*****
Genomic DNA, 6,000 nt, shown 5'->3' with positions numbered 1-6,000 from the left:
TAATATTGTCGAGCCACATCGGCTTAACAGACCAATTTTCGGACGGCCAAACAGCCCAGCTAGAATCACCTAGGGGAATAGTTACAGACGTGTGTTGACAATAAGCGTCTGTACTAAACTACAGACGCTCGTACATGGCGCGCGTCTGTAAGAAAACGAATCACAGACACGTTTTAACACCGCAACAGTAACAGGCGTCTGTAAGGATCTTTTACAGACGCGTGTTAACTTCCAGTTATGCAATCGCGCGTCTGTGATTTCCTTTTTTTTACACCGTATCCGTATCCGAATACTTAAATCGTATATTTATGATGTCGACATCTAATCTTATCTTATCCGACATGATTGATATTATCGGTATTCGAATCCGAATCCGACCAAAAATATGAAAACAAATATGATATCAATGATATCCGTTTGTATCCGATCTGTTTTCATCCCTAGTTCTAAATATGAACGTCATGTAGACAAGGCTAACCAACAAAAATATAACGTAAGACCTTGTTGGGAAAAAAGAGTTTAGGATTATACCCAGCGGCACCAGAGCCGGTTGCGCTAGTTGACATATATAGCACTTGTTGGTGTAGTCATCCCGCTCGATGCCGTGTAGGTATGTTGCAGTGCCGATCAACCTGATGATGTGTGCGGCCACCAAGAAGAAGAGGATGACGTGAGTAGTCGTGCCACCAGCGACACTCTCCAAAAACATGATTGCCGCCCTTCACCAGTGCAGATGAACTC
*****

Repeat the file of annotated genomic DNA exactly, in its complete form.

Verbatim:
Genomic DNA, 6,000 nt, shown 5'->3' with positions numbered 1-6,000 from the left:
TAATATTGTCGAGCCACATCGGCTTAACAGACCAATTTTCGGACGGCCAAACAGCCCAGCTAGAATCACCTAGGGGAATAGTTACAGACGTGTGTTGACAATAAGCGTCTGTACTAAACTACAGACGCTCGTACATGGCGCGCGTCTGTAAGAAAACGAATCACAGACACGTTTTAACACCGCAACAGTAACAGGCGTCTGTAAGGATCTTTTACAGACGCGTGTTAACTTCCAGTTATGCAATCGCGCGTCTGTGATTTCCTTTTTTTTACACCGTATCCGTATCCGAATACTTAAATCGTATATTTATGATGTCGACATCTAATCTTATCTTATCCGACATGATTGATATTATCGGTATTCGAATCCGAATCCGACCAAAAATATGAAAACAAATATGATATCAATGATATCCGTTTGTATCCGATCTGTTTTCATCCCTAGTTCTAAATATGAACGTCATGTAGACAAGGCTAACCAACAAAAATATAACGTAAGACCTTGTTGGGAAAAAAGAGTTTAGGATTATACCCAGCGGCACCAGAGCCGGTTGCGCTAGTTGACATATATAGCACTTGTTGGTGTAGTCATCCCGCTCGATGCCGTGTAGGTATGTTGCAGTGCCGATCAACCTGATGATGTGTGCGGCCACCAAGAAGAAGAGGATGACGTGAGTAGTCGTGCCACCAGCGACACTCTCCAAAAACATGATTGCCGCCCTTCACCAGTGCAGATGAACTC